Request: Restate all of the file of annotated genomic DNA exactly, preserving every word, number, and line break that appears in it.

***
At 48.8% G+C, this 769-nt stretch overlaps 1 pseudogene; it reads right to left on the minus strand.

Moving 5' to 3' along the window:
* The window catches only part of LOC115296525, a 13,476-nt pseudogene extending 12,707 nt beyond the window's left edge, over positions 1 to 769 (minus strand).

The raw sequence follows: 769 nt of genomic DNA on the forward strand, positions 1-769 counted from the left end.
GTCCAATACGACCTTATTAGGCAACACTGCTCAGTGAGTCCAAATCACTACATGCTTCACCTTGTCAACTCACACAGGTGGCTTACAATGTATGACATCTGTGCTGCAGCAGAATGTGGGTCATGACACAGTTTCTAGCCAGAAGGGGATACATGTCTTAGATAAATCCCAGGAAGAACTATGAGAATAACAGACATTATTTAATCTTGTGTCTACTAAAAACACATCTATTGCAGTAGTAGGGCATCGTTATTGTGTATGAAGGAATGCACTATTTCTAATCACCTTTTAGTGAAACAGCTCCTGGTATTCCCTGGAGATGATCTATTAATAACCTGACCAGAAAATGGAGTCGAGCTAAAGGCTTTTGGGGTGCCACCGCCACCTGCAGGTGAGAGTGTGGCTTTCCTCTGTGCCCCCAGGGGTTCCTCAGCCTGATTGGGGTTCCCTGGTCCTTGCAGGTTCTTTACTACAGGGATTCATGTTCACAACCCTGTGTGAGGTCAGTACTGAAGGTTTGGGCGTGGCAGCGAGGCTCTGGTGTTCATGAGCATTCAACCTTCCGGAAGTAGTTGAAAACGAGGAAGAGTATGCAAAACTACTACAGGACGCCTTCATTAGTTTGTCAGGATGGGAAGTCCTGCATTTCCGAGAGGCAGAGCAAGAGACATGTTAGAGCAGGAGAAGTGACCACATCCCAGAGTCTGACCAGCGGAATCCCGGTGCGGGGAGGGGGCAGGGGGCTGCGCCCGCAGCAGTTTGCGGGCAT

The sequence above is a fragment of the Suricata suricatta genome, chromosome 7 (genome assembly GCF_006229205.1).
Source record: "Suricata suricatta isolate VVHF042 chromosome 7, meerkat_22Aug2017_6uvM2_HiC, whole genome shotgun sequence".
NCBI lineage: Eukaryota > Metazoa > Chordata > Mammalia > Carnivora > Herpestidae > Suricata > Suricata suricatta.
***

At 48.8% G+C, this 769-nt stretch overlaps 1 pseudogene; it reads right to left on the minus strand.

Moving 5' to 3' along the window:
* The window catches only part of LOC115296525, a 13,476-nt pseudogene extending 12,707 nt beyond the window's left edge, over positions 1 to 769 (minus strand).

The raw sequence follows: 769 nt of genomic DNA on the forward strand, positions 1-769 counted from the left end.
GTCCAATACGACCTTATTAGGCAACACTGCTCAGTGAGTCCAAATCACTACATGCTTCACCTTGTCAACTCACACAGGTGGCTTACAATGTATGACATCTGTGCTGCAGCAGAATGTGGGTCATGACACAGTTTCTAGCCAGAAGGGGATACATGTCTTAGATAAATCCCAGGAAGAACTATGAGAATAACAGACATTATTTAATCTTGTGTCTACTAAAAACACATCTATTGCAGTAGTAGGGCATCGTTATTGTGTATGAAGGAATGCACTATTTCTAATCACCTTTTAGTGAAACAGCTCCTGGTATTCCCTGGAGATGATCTATTAATAACCTGACCAGAAAATGGAGTCGAGCTAAAGGCTTTTGGGGTGCCACCGCCACCTGCAGGTGAGAGTGTGGCTTTCCTCTGTGCCCCCAGGGGTTCCTCAGCCTGATTGGGGTTCCCTGGTCCTTGCAGGTTCTTTACTACAGGGATTCATGTTCACAACCCTGTGTGAGGTCAGTACTGAAGGTTTGGGCGTGGCAGCGAGGCTCTGGTGTTCATGAGCATTCAACCTTCCGGAAGTAGTTGAAAACGAGGAAGAGTATGCAAAACTACTACAGGACGCCTTCATTAGTTTGTCAGGATGGGAAGTCCTGCATTTCCGAGAGGCAGAGCAAGAGACATGTTAGAGCAGGAGAAGTGACCACATCCCAGAGTCTGACCAGCGGAATCCCGGTGCGGGGAGGGGGCAGGGGGCTGCGCCCGCAGCAGTTTGCGGGCAT

The sequence above is a fragment of the Suricata suricatta genome, chromosome 7 (genome assembly GCF_006229205.1).
Source record: "Suricata suricatta isolate VVHF042 chromosome 7, meerkat_22Aug2017_6uvM2_HiC, whole genome shotgun sequence".
NCBI lineage: Eukaryota > Metazoa > Chordata > Mammalia > Carnivora > Herpestidae > Suricata > Suricata suricatta.